Look up to her. Older sisters love it when their younger sisters want to learn from them. They may not always show it, but they're proud to be able to teach something to those younger then them. So, ask! If your sister is an amazing seamstress, cook, organizer, decorator, scrapbooker, etc., ask for help in learning those skills. My own sisters have been so helpful to me by teaching me many varied and useful "tricks of the trade". They always seemed happy to help, and were great examples to me. In return, give them a break by using your new skills, cooking a meal for them or helping them with something you have more expertise in.

Don't compete. One thing that's always hard for older sisters is when their little sister grows and becomes better then them at some skill. Both parties need to show love to the other by not proudly showing off or entertaining feelings of jealousy. As a younger sister, find ways to affirm your older sister. If her interests are different from yours, praise her when she excels in them. If your interests are the same, still praise her for the things she does well. Older sisters often work too hard trying to stay ahead of younger siblings. Do your part to help her feel secure by not trying to displace her or always competing; instead, just do your personal best and affirm her for doing hers.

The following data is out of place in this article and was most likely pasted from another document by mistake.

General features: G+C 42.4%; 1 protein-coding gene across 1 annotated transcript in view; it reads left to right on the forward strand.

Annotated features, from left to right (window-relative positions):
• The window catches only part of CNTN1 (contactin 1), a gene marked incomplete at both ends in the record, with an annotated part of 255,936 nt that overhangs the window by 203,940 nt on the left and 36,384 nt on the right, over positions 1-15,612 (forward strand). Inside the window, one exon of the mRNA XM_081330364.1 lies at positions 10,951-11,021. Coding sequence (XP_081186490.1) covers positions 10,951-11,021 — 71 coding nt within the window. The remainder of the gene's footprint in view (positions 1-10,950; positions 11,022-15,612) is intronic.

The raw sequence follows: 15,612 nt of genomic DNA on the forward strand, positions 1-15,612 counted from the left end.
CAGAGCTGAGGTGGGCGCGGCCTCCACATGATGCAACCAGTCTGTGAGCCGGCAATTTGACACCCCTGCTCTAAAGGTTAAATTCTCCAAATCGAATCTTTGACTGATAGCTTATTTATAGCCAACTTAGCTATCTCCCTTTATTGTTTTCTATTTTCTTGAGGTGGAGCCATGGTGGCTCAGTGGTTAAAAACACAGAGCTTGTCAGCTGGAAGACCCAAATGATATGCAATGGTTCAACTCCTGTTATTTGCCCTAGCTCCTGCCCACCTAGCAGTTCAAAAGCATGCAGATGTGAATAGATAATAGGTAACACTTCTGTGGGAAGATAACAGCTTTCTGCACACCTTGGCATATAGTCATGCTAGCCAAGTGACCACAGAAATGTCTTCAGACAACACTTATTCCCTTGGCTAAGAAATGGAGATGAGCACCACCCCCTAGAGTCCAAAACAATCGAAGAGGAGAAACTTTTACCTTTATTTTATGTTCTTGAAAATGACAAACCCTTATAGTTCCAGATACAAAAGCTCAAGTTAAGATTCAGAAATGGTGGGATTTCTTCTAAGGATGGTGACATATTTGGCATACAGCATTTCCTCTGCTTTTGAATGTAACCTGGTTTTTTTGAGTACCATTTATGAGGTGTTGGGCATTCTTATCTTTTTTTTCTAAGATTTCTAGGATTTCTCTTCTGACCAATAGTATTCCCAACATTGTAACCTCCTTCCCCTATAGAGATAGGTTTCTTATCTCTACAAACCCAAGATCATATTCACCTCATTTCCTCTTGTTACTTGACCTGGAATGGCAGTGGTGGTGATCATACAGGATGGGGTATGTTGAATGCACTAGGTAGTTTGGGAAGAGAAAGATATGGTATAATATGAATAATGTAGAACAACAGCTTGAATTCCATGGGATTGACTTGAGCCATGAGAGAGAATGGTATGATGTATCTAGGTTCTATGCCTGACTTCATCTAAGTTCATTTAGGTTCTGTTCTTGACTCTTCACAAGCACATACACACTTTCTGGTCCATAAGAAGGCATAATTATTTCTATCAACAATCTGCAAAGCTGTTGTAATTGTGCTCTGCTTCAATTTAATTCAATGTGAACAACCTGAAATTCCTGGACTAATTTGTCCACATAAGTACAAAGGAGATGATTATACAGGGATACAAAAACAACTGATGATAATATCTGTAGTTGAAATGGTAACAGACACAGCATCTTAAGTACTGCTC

Listen to her. This can be one of the most challenging things: listening to the multitude of advice your older sister bestows upon you. Yes, older sisters can be bossy at times, and they'll often become little mommas trying to keep everyone in line. But respect her authority as an older sibling, and take her instructions cheerfully. It can be hard - sometimes you have to bite your tongue to keep back a smart remark - but with the Lord's help you can receive her advice graciously. If something she tells you is just not right, respectfully and gently try to reason with her. If you show her respect and a willingness to learn, she's a lot less likely to order you around and a lot more likely to work with you kindly.